; ; et al
in Gut (2015)
OBJECTIVE: Pouchitis is the most common complication after colectomy with ileal pouch-anal anastomosis (IPAA) for UC and the risk is the highest within the 1st year after surgery. The pathogenesis is not ... [more ▼]
OBJECTIVE: Pouchitis is the most common complication after colectomy with ileal pouch-anal anastomosis (IPAA) for UC and the risk is the highest within the 1st year after surgery. The pathogenesis is not completely understood but clinical response to antibiotics suggests a role for gut microbiota. We hypothesised that the risk for pouchitis can be predicted based on the faecal microbial composition before colectomy. DESIGN: Faecal samples from 21 patients with UC undergoing IPAA were prospectively collected before colectomy and at predefined clinical visits at 1 month, 3 months, 6 months and 12 months after IPAA. The predominant microbiota was analysed using community profiling with denaturing gradient gel electrophoresis followed by quantitative real-time PCR validation. RESULTS: Cluster analysis before colectomy distinguished patients with pouchitis from those with normal pouch during the 1st year of follow-up. In patients developing pouchitis, an increase of Ruminococcus gnavus (p<0.001), Bacteroides vulgatus (p=0.043), Clostridium perfringens (p=0.011) and a reduction of two Lachnospiraceae genera (Blautia (p=0.04), Roseburia (p=0.008)) was observed. A score combining these five bacterial risk factors was calculated and presence of at least two risk factors showed a sensitivity and specificity of 100% and 63.6%, respectively. CONCLUSIONS: Presence of R. gnavus, B. vulgatus and C. perfringens and absence of Blautia and Roseburia in faecal samples of patients with UC before surgery is associated with a higher risk of pouchitis after IPAA. Our findings suggest new predictive and therapeutic strategies in patients undergoing colectomy with IPAA. [less ▲]Detailed reference viewed: 13 (1 ULg)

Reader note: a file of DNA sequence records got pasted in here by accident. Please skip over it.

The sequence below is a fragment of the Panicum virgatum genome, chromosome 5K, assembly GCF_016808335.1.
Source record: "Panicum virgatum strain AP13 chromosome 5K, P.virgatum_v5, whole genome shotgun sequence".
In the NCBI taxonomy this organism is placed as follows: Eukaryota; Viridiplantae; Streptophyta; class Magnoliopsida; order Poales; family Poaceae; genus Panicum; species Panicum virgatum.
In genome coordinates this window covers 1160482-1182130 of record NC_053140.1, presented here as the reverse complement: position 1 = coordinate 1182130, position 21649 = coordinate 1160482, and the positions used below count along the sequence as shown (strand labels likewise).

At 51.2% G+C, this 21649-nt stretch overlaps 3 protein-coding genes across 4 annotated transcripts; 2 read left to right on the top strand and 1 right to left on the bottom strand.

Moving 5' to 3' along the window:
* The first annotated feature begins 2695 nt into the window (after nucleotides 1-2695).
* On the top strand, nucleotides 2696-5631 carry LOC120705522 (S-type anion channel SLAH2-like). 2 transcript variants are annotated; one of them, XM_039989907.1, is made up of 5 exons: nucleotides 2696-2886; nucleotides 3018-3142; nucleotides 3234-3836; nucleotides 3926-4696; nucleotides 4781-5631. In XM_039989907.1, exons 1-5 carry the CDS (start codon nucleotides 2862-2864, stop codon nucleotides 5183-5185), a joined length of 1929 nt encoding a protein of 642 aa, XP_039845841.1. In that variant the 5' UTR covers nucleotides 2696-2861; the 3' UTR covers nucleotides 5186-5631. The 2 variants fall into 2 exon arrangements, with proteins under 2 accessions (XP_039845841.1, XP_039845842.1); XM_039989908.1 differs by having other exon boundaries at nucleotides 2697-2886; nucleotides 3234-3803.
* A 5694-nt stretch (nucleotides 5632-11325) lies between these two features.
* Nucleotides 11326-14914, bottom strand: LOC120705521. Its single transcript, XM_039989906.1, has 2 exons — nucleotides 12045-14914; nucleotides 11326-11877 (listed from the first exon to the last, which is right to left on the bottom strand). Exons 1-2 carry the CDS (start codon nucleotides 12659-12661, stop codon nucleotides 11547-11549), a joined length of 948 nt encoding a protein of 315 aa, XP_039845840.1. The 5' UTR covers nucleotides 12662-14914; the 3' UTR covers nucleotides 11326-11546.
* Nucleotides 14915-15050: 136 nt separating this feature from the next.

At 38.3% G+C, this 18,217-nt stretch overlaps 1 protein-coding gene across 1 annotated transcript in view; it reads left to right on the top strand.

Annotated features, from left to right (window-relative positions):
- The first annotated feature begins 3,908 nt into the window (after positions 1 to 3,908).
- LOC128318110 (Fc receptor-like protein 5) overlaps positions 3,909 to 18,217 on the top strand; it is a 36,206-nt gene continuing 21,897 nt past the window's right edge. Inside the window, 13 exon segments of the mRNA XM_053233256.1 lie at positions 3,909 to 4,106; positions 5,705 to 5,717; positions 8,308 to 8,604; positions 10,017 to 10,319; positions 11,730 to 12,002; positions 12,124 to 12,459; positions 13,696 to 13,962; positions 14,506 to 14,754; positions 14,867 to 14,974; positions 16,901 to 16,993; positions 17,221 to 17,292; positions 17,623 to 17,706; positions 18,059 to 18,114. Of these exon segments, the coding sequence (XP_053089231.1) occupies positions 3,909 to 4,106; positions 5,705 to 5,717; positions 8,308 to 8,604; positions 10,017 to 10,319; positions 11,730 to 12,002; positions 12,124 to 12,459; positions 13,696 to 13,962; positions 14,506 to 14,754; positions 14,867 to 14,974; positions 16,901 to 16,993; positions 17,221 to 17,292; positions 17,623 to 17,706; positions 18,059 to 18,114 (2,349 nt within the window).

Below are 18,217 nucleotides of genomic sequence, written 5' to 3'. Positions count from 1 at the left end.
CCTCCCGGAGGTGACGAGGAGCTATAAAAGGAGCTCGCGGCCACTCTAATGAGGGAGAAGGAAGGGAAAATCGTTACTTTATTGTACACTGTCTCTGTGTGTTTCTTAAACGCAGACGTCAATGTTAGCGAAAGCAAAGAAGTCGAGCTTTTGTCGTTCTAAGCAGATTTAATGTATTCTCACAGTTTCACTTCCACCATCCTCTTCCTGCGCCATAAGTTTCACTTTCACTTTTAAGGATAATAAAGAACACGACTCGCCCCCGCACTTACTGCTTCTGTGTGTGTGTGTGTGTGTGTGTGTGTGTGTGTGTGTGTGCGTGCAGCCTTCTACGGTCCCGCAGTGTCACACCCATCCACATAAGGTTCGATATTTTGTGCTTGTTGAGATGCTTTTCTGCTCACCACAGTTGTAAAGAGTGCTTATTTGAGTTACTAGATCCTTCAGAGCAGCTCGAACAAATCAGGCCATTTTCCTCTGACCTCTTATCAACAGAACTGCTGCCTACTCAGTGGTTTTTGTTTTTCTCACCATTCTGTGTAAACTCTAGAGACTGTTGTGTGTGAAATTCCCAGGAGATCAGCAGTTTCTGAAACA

Trough concentrations of infliximab guide dosing for patients with inflammatory bowel disease.
; ; et al
in Gastroenterology (2015), 148(7), 1320-93